Zero G is a survivor. The San Francisco company makes installation software-the programs that run when you’re putting new software on your PC. Its headquarters are in the once booming south-of-Market area, where it has remained happily profitable even as its former dot-com neighbors have disappeared. But it almost bit the dust along with them, says president and cofounder Eric N. Shapiro-not because of the economy, but because of the slapdash way it wrote software before adopting a methodology known as “extreme programming.”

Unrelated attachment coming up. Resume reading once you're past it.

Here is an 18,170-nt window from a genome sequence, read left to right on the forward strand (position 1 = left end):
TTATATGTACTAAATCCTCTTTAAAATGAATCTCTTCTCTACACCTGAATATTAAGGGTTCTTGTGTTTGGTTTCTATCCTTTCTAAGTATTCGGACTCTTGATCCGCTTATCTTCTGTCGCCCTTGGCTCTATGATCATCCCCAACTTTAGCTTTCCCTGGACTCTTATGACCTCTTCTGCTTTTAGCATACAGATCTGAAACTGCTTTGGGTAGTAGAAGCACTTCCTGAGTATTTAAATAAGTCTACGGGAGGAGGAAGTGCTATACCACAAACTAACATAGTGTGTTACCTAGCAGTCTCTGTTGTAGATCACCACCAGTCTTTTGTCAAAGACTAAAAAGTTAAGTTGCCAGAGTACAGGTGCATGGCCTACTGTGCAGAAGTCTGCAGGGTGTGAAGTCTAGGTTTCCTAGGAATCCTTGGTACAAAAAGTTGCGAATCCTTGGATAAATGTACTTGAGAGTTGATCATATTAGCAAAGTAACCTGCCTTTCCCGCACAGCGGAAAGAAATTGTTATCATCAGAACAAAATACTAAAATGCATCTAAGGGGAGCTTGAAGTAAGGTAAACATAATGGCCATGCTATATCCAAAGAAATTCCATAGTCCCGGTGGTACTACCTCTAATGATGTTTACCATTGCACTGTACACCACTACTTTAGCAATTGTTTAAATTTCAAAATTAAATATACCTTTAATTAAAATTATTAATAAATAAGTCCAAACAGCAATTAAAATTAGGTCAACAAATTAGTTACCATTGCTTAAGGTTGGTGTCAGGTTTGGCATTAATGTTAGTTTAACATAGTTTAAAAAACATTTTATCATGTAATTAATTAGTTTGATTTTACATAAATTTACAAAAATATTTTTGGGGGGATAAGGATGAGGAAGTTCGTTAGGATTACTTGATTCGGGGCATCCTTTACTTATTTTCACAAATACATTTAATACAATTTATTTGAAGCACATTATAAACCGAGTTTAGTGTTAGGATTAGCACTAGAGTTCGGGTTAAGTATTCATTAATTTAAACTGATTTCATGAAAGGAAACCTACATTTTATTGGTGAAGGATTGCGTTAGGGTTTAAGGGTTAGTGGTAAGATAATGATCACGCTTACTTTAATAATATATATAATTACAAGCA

The change came not a moment too soon. Until last year, Zero G-like many software companies-followed a six-month cycle for developing new releases of its products, with marketing handing the engineers a list of features, and the engineers agreeing to transform them into software code by a certain date. According to Shapiro, at the beginning of the cycle, engineers would cherry-pick the features that looked the most fun to program, rather than those most important to the customer. Consequently, in early 2002, as the May ship date for Zero G’s release of its InstallAnywhere software grew closer, company programmers found themselves working 15-hour days to complete all the required features, even as the marketing department tried to foist new requests on them. The programmers heroically coded one fix after another, only to find that each fix broke something else. The bug list grew longer every day.
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